According to a new study that was published in The International Journal of Obesity, early treatment of childhood obesity is successful in both the short and long term.
The study was conducted by researchers from Karolinska Institutet in Sweden. Over 170 young children who had been diagnosed with obesity were monitored by the researchers. Children’s clinics in the Region of Stockholm were used to enlist the children for the randomised controlled study while they were between the ages of four and six.
The children and their parents were randomly assigned to one of three treatment conditions: standard treatment, parental support group, or parental support group with follow-up telephone support.
The children and parents in the standard treatment group had meetings focusing on diet and exercise with a doctor, paediatrician and/or dietician. The two parental support groups did not involve the children and focused on how the parents could promote healthy lifestyles in the family in a positive way and without conflict.
“Such conversations can centre on how to set boundaries, how to teach children new behaviours and how to communicate with preschools, grandmothers, neighbours and other adults in the children’s world,” says principal investigator Paulina Nowicka, Associate Professor in Pediatric Science at the Department of Clinical Science, Intervention and Technology, Karolinska Institutet, and professor of Food studies, nutrition and dietetics at Uppsala University.
After attending the parental support groups, half of the participants were then randomly assigned a follow-up phone call.
Studies have been done on children who have been treated for obesity before, says Professor Nowicka. “But most of them have only been followed up after six months or a year, so we have no data on how the children fared over a longer period than that.”
The study that she and her colleagues have now published suggests that early obesity treatment has a lasting effect.
“The children in all three groups improved their weight status and saw a reduction in their degree of obesity,” she says. “The children whose parents received parental support had the best results, especially so those who also received follow-up phone calls. We also found that more children in this third group showed a clinically relevant improvement of their weight status associated with better metabolic health, by which I mean better levels of blood lipids and glucose.”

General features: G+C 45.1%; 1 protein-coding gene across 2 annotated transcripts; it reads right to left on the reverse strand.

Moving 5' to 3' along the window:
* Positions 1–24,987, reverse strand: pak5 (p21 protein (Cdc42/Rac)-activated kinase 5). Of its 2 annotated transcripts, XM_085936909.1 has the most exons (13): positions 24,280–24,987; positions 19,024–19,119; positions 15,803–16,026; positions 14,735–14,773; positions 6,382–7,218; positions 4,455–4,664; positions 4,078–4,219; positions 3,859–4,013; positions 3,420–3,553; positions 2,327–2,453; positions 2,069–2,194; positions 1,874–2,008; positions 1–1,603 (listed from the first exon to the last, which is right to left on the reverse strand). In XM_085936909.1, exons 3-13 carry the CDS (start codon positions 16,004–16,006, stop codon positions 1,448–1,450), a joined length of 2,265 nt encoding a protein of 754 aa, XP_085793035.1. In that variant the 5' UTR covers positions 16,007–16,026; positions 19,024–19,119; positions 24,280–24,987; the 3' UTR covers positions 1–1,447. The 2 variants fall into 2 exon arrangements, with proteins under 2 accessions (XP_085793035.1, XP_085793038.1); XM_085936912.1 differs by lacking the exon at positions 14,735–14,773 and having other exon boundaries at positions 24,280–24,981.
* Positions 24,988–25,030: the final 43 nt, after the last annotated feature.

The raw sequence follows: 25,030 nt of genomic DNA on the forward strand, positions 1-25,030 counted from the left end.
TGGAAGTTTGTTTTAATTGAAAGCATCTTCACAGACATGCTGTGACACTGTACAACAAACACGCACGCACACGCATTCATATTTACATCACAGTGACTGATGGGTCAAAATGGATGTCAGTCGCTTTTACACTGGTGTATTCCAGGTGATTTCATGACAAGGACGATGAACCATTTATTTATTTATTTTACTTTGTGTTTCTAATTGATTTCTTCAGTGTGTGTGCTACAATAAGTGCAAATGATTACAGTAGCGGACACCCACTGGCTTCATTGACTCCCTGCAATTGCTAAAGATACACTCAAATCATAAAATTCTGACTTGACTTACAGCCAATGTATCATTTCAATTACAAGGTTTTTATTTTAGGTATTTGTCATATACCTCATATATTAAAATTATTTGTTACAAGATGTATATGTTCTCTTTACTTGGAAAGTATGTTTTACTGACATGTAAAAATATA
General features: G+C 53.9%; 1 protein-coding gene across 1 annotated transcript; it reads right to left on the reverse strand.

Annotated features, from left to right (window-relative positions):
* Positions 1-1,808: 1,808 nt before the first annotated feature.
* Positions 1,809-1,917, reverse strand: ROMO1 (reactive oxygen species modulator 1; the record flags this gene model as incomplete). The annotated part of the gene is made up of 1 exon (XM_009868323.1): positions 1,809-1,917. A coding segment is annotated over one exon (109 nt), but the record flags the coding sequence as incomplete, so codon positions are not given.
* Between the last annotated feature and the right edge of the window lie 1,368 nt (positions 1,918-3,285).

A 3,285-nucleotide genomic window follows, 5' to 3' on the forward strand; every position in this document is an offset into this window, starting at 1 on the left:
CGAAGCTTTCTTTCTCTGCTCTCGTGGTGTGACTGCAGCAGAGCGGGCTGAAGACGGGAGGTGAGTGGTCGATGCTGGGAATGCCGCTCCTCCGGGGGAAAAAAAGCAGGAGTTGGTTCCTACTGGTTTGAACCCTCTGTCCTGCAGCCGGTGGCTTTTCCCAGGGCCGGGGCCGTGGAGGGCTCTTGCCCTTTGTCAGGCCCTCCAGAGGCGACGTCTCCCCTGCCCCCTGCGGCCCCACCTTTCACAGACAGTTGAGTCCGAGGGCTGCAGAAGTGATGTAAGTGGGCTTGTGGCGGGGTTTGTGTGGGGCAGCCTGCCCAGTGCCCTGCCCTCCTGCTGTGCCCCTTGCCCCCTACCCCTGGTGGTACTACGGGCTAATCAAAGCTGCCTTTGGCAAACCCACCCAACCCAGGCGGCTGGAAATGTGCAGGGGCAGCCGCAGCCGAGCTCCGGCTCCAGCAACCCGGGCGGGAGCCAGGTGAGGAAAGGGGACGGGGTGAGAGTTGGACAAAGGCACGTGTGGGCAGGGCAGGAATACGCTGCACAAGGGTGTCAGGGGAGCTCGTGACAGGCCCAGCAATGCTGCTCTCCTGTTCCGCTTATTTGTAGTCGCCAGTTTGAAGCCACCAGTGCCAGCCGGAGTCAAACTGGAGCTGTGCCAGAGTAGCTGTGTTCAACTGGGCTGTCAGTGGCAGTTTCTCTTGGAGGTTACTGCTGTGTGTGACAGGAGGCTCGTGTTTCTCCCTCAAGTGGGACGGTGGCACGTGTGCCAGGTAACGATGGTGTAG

According to Professor Nowicka, most parents know what kind of food they are to serve their children:
“They usually know this – but what do you do with a child who loves food and always wants to eat, or one that’s always hungry? How do you go about it without making a taboo of food?” she says. “You have to try to build a clear structure at home, one that makes the child know that lunch is on its way and know that they’ll be getting supper.”
She continues, “But you also need to do things together to strengthen family bonds, like getting the child involved in the cooking, giving the child vegetables if they’re hungry and not rewarding them with food. It’s also important to make sure that food isn’t associated with emotions and achievement.”
While obesity is difficult to treat, she explains, the study shows that intensive treatment is safe and efficacious for pre-school children, “Treating children at that age is much more effective than if you start treating them in their teens,” she says. “Some adolescents are looking at possible bariatric surgery and we hope that this can be avoided with earlier treatment.”
The study was a collaboration among researchers at Karolinska Institutet, Uppsala University, Warwick Medical School and Oxford University. It was financed by the Centrum for Innovative Medicine (CIMED) and the Masonic Home for Children in Stockholm Foundation.
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